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Category Archives: General

WebApi ExceptionHandling.ExceptionHandler Sometimes Does Not Handle Global Exception. What ?!

See previous post on how to implement ExceptionHandler.

ExceptionHandler supposed to handle exception globally, but sometimes it does not… what ?!

There are few cases where ExceptionHandler will not capture exception. One of them is when CORS is enabled, see this.

To ensure ExceptionHandling to always capture exception, try:
1. If inherit from ExceptionHandler, override its method `ShouldHandle()`.

        public override bool ShouldHandle(ExceptionHandlerContext context)
        {
            return true;
        }

2. Instead of ExceptionHandling.ExceptionHandler, inherit and implement it’s interface `ExceptionHandling.IExceptionHandler`.

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Posted by on November 2, 2018 in General

 

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Fix Linq Generate ‘ESCAPE’ Keyword on Contains/StartsWith/EndsWith Predicate and Cause Performance Hit

When using Linq to Entity (or Linq to SQL) with these predicates, Linq will generate ‘ESCAPE’ keyword in SQL statement which cause performance hit.

This code:

public IEnumerable GetUser(string filter)
{
    using (var db = new SomeEntities())
    {
        var result = db.User
            .Where(u => u.DisplayName.Contains(filter))
            .ToList();
    }
}

Will generate this sql statement:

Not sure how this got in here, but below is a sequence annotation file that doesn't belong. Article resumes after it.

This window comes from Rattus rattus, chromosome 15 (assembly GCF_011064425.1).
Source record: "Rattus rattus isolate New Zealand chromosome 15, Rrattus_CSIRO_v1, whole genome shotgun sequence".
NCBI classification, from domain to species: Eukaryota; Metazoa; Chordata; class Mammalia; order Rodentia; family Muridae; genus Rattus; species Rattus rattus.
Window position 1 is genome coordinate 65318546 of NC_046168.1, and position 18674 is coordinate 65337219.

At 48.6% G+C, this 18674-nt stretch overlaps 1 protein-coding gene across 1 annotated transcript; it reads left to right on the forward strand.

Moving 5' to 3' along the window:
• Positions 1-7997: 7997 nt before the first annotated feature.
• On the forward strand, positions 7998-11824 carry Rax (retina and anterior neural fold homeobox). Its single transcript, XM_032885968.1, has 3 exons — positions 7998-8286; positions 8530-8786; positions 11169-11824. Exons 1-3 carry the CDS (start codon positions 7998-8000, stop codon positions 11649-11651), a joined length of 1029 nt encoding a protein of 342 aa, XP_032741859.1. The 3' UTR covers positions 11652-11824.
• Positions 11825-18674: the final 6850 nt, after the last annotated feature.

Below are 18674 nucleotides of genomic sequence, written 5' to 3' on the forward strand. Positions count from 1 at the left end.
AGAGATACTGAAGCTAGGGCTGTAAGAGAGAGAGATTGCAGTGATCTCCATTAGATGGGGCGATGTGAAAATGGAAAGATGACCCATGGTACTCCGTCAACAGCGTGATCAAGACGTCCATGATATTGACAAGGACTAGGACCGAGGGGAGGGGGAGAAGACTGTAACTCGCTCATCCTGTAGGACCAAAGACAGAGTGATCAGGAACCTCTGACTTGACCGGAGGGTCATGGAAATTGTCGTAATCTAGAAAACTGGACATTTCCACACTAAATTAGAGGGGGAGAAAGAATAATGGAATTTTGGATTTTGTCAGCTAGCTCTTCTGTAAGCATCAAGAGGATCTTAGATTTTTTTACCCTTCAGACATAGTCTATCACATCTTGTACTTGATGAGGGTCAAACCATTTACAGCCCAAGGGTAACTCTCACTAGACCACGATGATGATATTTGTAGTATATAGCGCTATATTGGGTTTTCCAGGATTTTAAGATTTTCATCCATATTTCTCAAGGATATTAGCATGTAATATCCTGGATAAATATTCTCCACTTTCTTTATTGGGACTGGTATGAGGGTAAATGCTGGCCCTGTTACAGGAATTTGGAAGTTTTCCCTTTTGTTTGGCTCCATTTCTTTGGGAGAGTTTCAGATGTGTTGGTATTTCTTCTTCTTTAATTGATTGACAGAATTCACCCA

SELECT [Extent1].[DisplayName] AS [DisplayName]
FROM   (SELECT [User].[DisplayName] AS [DisplayName]
        FROM   [dbo].[User] AS [User]) AS [Extent1]
WHERE  [Extent1].[DisplayName] LIKE '%garlan%' /* @p__linq__0 */ ESCAPE '~'

The `ESCAPE ‘~’` could potentially cause performance degradation.

Solution to this issue is to pass in constant into Contains predicate. It’s easier said than done.
If we have method like `GetUser` above which take ‘filter’ parameter, it’s not possible to convert to constant.
To overcome this, we have to create method that return predicate with constant.

This solution is proposed here.

Summary is to create extension class.

using System;
using System.Linq.Expressions;

namespace Blahblahblah
{
    public static class PredicateConstantCreator
    {
        public static Expression EmbedConstant(this Expression expression, TConstant constant)
        {
            var body = expression.Body.Replace(expression.Parameters[1], Expression.Constant(constant));

            return Expression.Lambda(body, expression.Parameters[0]);
        }

        private static Expression Replace(this Expression expression, Expression searchEx, Expression replaceEx)
        {
            return new ReplaceVisitor(searchEx, replaceEx).Visit(expression);
        }

        internal class ReplaceVisitor : ExpressionVisitor
        {
            private readonly Expression from;
            private readonly Expression to;

            public ReplaceVisitor(Expression from, Expression to)
            {
                this.from = from;
                this.to = to;
            }